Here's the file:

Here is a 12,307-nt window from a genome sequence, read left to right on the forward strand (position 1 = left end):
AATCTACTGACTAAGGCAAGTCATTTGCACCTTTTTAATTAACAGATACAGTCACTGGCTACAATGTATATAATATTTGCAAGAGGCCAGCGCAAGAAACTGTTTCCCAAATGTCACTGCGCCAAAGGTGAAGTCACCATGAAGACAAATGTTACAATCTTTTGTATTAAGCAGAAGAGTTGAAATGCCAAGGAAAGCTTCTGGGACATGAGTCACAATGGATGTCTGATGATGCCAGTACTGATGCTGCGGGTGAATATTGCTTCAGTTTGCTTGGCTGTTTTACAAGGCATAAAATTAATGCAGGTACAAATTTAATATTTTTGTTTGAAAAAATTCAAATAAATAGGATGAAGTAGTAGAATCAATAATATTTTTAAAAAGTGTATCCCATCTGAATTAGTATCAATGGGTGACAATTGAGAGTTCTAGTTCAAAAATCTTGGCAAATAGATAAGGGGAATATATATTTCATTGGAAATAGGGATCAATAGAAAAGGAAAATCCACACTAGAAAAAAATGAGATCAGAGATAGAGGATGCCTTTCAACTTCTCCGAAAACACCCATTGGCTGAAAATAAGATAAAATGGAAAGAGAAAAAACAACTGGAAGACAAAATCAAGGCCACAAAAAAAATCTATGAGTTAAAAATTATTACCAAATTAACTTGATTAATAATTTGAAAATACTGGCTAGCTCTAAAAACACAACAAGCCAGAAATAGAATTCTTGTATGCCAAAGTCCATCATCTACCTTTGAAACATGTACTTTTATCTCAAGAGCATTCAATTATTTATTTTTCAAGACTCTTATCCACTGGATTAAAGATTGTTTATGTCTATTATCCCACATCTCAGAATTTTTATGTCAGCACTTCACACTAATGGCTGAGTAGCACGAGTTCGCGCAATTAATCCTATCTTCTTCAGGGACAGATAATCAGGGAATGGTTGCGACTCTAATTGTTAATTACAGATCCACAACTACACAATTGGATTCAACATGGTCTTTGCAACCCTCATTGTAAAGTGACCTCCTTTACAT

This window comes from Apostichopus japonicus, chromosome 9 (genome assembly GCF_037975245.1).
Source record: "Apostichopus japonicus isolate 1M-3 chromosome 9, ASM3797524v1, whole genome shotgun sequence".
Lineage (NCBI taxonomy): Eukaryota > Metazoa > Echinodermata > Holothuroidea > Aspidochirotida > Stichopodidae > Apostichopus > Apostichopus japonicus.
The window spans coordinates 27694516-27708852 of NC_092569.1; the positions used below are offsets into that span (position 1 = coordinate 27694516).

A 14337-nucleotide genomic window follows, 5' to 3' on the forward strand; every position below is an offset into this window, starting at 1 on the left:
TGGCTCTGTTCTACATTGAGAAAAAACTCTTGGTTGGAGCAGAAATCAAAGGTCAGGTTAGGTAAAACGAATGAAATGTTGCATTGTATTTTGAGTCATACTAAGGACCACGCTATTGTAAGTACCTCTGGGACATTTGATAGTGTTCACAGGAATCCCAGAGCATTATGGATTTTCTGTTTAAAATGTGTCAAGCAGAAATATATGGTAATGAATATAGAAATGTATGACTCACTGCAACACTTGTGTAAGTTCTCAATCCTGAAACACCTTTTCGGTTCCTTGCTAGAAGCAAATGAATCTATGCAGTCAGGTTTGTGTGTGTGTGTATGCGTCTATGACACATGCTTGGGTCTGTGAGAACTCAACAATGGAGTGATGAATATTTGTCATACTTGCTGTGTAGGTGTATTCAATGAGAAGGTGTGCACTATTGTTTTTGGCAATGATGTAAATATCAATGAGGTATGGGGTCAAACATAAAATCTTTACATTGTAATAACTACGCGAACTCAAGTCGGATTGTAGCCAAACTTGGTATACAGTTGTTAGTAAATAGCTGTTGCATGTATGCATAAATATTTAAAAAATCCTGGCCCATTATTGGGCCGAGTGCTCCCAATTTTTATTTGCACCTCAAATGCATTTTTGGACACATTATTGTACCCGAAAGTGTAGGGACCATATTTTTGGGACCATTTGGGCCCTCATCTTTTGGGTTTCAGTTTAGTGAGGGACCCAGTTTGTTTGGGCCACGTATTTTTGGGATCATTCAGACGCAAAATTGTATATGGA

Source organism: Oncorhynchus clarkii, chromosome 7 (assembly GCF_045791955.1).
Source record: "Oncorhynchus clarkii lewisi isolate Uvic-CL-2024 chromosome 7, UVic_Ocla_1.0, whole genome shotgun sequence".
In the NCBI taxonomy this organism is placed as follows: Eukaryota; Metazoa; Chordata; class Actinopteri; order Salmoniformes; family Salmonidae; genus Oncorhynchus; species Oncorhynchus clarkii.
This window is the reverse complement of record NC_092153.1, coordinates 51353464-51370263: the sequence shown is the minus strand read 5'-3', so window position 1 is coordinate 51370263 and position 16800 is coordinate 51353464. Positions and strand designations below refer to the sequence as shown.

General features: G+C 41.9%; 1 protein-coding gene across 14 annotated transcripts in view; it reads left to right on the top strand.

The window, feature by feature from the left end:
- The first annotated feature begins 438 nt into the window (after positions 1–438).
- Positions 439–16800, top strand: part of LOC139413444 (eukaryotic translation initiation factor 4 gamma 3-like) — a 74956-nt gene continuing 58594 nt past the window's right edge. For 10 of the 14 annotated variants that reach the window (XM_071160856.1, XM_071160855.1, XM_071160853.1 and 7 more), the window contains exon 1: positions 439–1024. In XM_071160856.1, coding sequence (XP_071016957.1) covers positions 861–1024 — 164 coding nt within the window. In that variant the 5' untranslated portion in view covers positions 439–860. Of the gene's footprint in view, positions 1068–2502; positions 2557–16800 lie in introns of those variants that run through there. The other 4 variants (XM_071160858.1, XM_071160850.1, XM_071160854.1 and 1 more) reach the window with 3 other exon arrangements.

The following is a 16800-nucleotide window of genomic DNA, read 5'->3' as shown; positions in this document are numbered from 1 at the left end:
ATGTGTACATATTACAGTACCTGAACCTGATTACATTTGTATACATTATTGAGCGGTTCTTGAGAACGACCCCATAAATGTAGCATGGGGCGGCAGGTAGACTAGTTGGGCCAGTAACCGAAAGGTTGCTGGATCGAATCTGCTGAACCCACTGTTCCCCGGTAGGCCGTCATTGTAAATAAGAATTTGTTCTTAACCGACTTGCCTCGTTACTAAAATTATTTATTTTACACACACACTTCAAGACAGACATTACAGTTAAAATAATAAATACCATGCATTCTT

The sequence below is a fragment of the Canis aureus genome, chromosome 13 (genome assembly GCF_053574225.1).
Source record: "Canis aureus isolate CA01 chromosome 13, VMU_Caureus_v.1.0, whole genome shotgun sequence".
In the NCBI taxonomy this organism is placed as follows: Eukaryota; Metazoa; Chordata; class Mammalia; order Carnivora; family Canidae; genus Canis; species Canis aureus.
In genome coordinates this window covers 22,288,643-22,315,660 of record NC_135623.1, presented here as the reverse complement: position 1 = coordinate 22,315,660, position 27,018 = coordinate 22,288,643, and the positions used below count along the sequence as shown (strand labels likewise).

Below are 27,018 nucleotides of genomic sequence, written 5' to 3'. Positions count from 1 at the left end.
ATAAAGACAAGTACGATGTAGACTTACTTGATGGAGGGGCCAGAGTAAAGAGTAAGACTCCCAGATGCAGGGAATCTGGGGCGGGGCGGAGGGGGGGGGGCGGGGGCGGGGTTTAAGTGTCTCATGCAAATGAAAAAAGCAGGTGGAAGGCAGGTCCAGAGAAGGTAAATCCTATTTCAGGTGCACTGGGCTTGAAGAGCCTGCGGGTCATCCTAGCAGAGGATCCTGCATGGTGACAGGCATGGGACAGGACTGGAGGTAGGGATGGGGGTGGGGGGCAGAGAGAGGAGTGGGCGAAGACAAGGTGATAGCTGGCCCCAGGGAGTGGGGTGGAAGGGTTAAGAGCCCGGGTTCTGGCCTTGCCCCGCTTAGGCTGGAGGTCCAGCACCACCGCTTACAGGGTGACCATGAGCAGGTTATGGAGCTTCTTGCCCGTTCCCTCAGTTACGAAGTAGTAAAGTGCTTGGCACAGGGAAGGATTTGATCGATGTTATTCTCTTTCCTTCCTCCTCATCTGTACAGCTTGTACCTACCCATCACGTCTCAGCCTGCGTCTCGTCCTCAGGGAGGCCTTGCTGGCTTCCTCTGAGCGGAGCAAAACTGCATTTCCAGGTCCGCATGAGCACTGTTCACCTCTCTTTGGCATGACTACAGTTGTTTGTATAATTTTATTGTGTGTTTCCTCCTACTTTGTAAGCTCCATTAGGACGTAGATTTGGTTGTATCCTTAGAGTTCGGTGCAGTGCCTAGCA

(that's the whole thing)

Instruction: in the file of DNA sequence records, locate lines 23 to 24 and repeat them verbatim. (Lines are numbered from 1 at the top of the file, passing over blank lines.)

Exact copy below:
Below are 27,018 nucleotides of genomic sequence, written 5' to 3'. Positions count from 1 at the left end.
ATAAAGACAAGTACGATGTAGACTTACTTGATGGAGGGGCCAGAGTAAAGAGTAAGACTCCCAGATGCAGGGAATCTGGGGCGGGGCGGAGGGGGGGGGGCGGGGGCGGGGTTTAAGTGTCTCATGCAAATGAAAAAAGCAGGTGGAAGGCAGGTCCAGAGAAGGTAAATCCTATTTCAGGTGCACTGGGCTTGAAGAGCCTGCGGGTCATCCTAGCAGAGGATCCTGCATGGTGACAGGCATGGGACAGGACTGGAGGTAGGGATGGGGGTGGGGGGCAGAGAGAGGAGTGGGCGAAGACAAGGTGATAGCTGGCCCCAGGGAGTGGGGTGGAAGGGTTAAGAGCCCGGGTTCTGGCCTTGCCCCGCTTAGGCTGGAGGTCCAGCACCACCGCTTACAGGGTGACCATGAGCAGGTTATGGAGCTTCTTGCCCGTTCCCTCAGTTACGAAGTAGTAAAGTGCTTGGCACAGGGAAGGATTTGATCGATGTTATTCTCTTTCCTTCCTCCTCATCTGTACAGCTTGTACCTACCCATCACGTCTCAGCCTGCGTCTCGTCCTCAGGGAGGCCTTGCTGGCTTCCTCTGAGCGGAGCAAAACTGCATTTCCAGGTCCGCATGAGCACTGTTCACCTCTCTTTGGCATGACTACAGTTGTTTGTATAATTTTATTGTGTGTTTCCTCCTACTTTGTAAGCTCCATTAGGACGTAGATTTGGTTGTATCCTTAGAGTTCGGTGCAGTGCCTAGCA